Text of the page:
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Peter James: Why I hate wearing a tie, drinks with the Archbishop of Canterbury and racing at Brands Hatch with Brian Johnson

PUBLISHED: 10:08 15 August 2017 | UPDATED: 10:08 15 August 2017

Peter James with Archbishop of Canterbury Justin Welby

Peter James with Archbishop of Canterbury Justin Welby

Archant

Bestselling crime writer Peter James talks us through his gastronomic adventures and keeps us abreast of everything relating to his fictional detective, Roy Grace

I hate wearing a tie. This was always a problem when I was younger, as in addition to being glovemakers my family also manufactured ties. Maybe it was having to wear one in my pram that put me off! When my first successful novel, Possession, was launched in 1988 my publishers took me shopping for a poster photo shoot, wanting to dress me in a black suit with a black shirt. The posters made me look decidedly sinister – exactly the effect they were after – and it was turned into a huge London tube campaign. Excitedly, I phoned my mother, who hurried up to London the next morning. Around 11am I got a call from her expecting her to wax lyrical about the ads. Instead she said, tartly: “You’re not wearing a tie.”

How times have changed. The uber cool Soho House created a storm a few years back by trying to ban ties. If you wear a tie in Los Angeles, people presume you are either an agent or a lawyer. And yet insistence on gentlemen wearing a tie is still irritatingly rife in London’s traditional clubland and, absurdly, in some restaurants. I was recently invited to lunch at the RAC club in Pall Mall to celebrate my becoming patron of the Association of British Investigators, taking over from the late Colin Dexter. It was a scorcher of a day and we dined on their glorious terrace, ties mandatorily clamped around our perspiring necks. Two years ago Lara and I stayed at the breathtaking Villa D’Este on Lake Como. As we arrived for dinner at their lakeside terrace the maitre d’ apologetically said I must wear a tie. I didn’t have one, so he offered me a selection of quite hideous ones to choose from. I was wearing a dark suit with a white shirt which in my view looked very elegant open-necked, and quite horrible when garroted by a strip of vomit-coloured polyester.

London’s clubland seems quite erratic in both its dress codes and rules and regulations. I recently dined as a guest at the venerable Carlton Club, a Tory party bastion. We were enjoying magnificent pre-dinner Bloody Marys in the lounge when my host, who was helping me on some research for my next book, pulled out a sheet of notes and laid it on the table. Within seconds an elderly retainer rushed towards us, looking totally mortified. “I’m sorry gentlemen, it is not permitted to work in this room,” he told us. We were ushered along a series of corridors for several minutes, like a pair of naughty schoolboys, into a windowless hole of a room, littered with detritus from a conference and told that if we wished to work, we must do it in there!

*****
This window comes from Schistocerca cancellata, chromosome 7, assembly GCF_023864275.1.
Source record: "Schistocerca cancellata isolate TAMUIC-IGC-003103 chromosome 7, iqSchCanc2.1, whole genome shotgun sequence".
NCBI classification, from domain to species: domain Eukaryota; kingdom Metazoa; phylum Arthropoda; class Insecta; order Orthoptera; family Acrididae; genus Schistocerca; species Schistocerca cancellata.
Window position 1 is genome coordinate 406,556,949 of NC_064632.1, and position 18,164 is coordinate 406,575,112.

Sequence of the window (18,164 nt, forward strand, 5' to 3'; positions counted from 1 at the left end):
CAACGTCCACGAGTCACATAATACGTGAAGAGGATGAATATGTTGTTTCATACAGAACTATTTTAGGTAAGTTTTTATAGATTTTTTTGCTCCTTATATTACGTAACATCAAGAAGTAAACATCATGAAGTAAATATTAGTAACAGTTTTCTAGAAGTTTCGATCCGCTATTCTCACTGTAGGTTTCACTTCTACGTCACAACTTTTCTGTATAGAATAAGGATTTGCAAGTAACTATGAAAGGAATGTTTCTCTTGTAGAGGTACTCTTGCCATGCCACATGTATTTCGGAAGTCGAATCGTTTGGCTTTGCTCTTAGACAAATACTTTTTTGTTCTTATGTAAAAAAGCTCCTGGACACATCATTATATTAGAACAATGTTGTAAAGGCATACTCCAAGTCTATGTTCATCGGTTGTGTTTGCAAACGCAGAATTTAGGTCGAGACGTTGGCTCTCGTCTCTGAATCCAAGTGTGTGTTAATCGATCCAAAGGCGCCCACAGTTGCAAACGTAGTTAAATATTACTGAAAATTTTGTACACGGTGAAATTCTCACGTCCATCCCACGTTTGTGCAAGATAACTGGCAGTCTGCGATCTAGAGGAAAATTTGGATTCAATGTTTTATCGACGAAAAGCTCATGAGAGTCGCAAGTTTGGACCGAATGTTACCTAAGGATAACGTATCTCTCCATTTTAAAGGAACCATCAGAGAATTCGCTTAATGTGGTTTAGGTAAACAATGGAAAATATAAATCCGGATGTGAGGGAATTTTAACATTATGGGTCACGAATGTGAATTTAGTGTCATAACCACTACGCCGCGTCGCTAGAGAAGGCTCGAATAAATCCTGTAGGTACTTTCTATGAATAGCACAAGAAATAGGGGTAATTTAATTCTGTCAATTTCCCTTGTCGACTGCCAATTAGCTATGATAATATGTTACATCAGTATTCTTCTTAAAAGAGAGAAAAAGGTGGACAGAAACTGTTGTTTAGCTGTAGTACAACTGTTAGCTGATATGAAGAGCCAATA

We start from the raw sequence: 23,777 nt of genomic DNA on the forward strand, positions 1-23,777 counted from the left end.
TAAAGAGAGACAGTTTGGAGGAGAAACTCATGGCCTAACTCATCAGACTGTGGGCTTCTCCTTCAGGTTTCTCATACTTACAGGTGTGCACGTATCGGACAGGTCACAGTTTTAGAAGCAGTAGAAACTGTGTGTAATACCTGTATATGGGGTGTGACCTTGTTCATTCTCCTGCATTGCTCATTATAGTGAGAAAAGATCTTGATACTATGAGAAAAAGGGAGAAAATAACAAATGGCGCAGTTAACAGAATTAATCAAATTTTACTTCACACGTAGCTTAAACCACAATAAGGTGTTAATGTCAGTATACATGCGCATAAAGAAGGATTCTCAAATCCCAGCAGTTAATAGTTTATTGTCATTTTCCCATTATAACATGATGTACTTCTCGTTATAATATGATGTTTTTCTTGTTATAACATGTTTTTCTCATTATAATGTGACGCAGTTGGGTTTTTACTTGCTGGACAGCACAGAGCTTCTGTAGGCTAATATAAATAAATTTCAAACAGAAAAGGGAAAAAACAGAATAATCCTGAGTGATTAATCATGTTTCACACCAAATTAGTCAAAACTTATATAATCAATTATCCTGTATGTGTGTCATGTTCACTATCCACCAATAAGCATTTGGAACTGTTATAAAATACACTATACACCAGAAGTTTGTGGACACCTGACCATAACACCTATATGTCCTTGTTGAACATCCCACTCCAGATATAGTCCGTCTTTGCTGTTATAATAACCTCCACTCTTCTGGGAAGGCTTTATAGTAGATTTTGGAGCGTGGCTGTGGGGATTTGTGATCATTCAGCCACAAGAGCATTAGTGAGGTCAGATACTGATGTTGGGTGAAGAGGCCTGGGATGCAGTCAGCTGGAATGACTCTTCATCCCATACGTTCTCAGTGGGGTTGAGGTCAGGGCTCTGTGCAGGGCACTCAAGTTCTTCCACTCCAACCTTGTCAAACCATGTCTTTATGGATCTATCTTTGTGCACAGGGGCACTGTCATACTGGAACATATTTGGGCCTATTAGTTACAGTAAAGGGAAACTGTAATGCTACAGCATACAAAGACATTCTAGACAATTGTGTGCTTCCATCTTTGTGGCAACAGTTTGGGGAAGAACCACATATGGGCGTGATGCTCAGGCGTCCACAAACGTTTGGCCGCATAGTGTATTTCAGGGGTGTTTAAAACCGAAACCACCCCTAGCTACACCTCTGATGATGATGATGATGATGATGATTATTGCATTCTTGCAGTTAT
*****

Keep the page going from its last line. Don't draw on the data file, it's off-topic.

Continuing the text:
So, a few weeks ago when a very formal invitation plopped onto our doormat, inviting Lara and I to summer drinks with the Archbishop of Canterbury and Mrs Welby, I phoned in some trepidation to ask what the dress code was and was pleasantly surprised to be told there wasn’t one! Both the Archbishop and his wife are utterly delightful, and the grounds of Lambeth Palace are astonishing – a nine acre garden in central London. Naturally, being the Archbishop, he had pulled a few strings and the weather was glorious.

It has been a hectic month, with wall-to-wall book signings and talks since the publication of my 13th Roy Grace novel, Need You Dead. We had a fabulous launch party for 550 people at the i360 – and no one got stuck! It was actually a very appropriate place as the climax of the book takes place there, but if I say any more I’ll be giving away spoilers. It’s a tradition for my publishers to host a dinner for 20 at the Hotel Du Vin after my launches and the venue always does us proud. I like the culture of this chain a lot, and it is our hotel of choice wherever we travel in the UK – but my one strong criticism is that the individual chefs should be given more of a free hand.

From the sanctuary of the Archbishop’s rolling acres to the noisy tarmac of my favourite pursuit, motor racing. I was back at Brands Hatch, where in 2013 I rolled my 1965 BMW three times at 95mph. This time I kept all four wheels on the black stuff, but not without incident. One of my fellow racers, in a Mini Cooper S, was very charming Brian Johnson, lead singer of AC/DC. We banged doors going into Surtees corner and he exited into the gravel. I suppose you could say he got a bit tied up...

www.peterjames.com | @peterjamesuk

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